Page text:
You are about to set up a Crypto Mining Computer. It’s a lot like, but quite a bit different from a regular desktop computer. Please read all of this document at least once before proceeding. Thank you!

This page is self-adjusting for desktop, mobile and smartphones:

Click and double-click on any image to zoom.
  1. Lay the case on its side, tempered glass up, and remove the two screws. Carefully slide it free and put it aside.
  2. Remove all of the packing material inside of the case, including the piece of bubble wrap behind the slot on the side, atop the power supply.

3. With the packing material removed, the inside of the case should look like this.
4. Make sure none of the wires and cables are touching any of the fans, and that the three major components are still separated like above.
5. Some closeups of the inside of the case follow:

6. The blue cables should be tucked into the corner of the case, well away from the fans.

7. Note how the metal tab that keeps the bottom card away from the case just catches the corner of the card. Too far in and it’ll rub the fan on the card, chipping the blades. Too far out and the card will slump, touch the case and the card’s fan blades will rub.

FYI: The cards are Graphic Processing Units (GPUs), or graphics cards. They are the heart of the unit and do all of the crypto mining.

8. Note how the power cables are not touching the cards.

9. This is the upper graphics card. Note how the cables don’t touch the card.
10. The two sets of zip ties keep the upper card centered in position. While the machine has been run for almost 100 hours, if they soften some more and the card sags from its position, you may need to pull them a click or two tighter.
11. The zip ties should be checked monthly.

12. Looking up at the top of the case from the inside, the two fans on top should be clear of obstructions.
13. You can push any excess wire into the back side of the case.
14. A few more photos of the inside of the case before shipping, after making sure all the wires are out of the way:

15. When you’re satisfied that everything is clear inside the case, replace the glass panel and stand the case up.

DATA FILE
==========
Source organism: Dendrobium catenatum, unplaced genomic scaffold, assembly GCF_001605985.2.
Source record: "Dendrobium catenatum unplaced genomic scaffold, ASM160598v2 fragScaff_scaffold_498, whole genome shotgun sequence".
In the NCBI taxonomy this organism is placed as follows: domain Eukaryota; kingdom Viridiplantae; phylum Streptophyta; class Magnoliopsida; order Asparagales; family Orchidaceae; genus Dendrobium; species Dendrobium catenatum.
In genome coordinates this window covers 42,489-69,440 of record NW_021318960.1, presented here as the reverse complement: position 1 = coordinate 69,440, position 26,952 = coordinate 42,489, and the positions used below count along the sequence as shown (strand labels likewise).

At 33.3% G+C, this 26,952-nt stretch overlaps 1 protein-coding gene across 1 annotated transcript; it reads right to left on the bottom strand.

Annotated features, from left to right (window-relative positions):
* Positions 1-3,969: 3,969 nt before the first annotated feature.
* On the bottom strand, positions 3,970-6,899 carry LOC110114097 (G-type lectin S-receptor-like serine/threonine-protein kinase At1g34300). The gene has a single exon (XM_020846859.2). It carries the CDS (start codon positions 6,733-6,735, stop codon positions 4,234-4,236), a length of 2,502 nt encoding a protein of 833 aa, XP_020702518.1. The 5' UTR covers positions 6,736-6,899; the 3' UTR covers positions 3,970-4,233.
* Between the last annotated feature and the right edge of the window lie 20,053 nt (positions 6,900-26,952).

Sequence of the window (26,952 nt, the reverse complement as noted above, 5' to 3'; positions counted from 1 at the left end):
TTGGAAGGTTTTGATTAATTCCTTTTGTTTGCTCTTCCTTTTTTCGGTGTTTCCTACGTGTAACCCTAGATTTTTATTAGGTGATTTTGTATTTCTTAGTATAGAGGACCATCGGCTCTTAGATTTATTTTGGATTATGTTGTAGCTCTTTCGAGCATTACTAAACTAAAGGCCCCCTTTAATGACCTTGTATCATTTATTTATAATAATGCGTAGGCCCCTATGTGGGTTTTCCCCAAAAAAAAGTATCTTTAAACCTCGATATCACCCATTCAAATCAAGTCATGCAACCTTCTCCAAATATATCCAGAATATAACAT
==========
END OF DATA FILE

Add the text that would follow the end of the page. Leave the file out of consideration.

16. Make sure the front fans are clear. Remove the packing material that it’s sitting on.

17. Plug in the short power supply cable at the bottom rear of the case. Wiggling it will help. Make sure it’s firmly seated. You can hold the small black handle for leverage.

18. Plug the Ethernet cable into the motherboard as shown (the orange cable).
19. You won’t need the monitor or keyboard, but if, out of curiosity, you want to see what’s going on when the miner is powered up, they plug in as shown above.
20. The monitor and keyboard are supplied In Case of Emergency, which I would normally talk somebody through.

  1. Plug the power supply and optional monitor into the small surge protector.
  2. This surge protector serves as the power on / power off switch for the mining computer. I’ve programmed the motherboard and power supply to be Always On when power is present.
  1. Unbox the Ethernet switch. This is a switch, not a router, so no configuration is needed.
  2. Connect the Ethernet cable from your router (blue, in this example) into outlet port #1.
  3. Plug the miner’s Ethernet cable (orange, in this example) into outlet port #2.
  4. The rest of the Ethernet switch outlets can go to any computer.

27. Plug the small Miner 02 surge protector and the Ethernet switch into the large, supplied, surge protector.
28. Please review the Troubleshooting Guide before proceeding (see below).
29. Plug the large surge protector to 110 volt AC power.
30. Turn on both surge protectors. The Ethernet switch should light up on the front, and lights should come on in the mining computer. ALL of the fans should spin up: Graphics card (GPU) fans, and the fans on the top, front, bottom and back of the case.
31. The fan on the back of the case blows outward, all other fans blow inward. All sides of the computer should be given good clearance for the best air flow.
32. Power consumption is denoted on the devices.


Troubleshooting Guild

Clicking or Ticking Sound

A. Any tapping or clicking noise in the computer case means that a fan blade is rubbing against something. TURN OFF THE POWER IMMEDIATELY!
Investigate and try to discover the source. Otherwise, call Dr. Jim at 808-268-6480.

Power Supply Power Switch


B. Verify that both surge protectors are plugged in, getting power, and turned On.

C. If you peer into the bottom of the case you should see some red LEDs that say 12.5. This is the power supply, and the on/off switch is the small black button in the above photo. The easiest way to get in and press this is to remove the metal panel side of the miner’s case (2 screws).

BE SURE all black and yellow wire connectors and the 110 volt AC power plug are fully seated.

Motherboard Power Switch

Partial Power

C. If you can see that the case fans power up, but the CPU fan on the Rebtech motherboard isn’t running, and there’s no light on the motherboard, then the motherboard is off. The power switch is on the back of the card above the HDMI port, which is above the Ethernet port, as marked in the above photo (click to zoom)


D. It’s normal for the miner to run quite warm, about 20 degrees F above room temperature. I am constantly monitoring it remotely, and if any component gets above a certain temperature the entire rig will power off automatically.

E. I can control everything remotely except turning the power on.

All Other Issues

F. Turn off the power at the Miner 02 surge protector, unplug it, then email, text or call me. Mahalo! Thank you!


Dr. Jim Carey
call or text 808-268-6480
I’m on HST=GMT-10
Noon in Michigan is 6 am on Maui.

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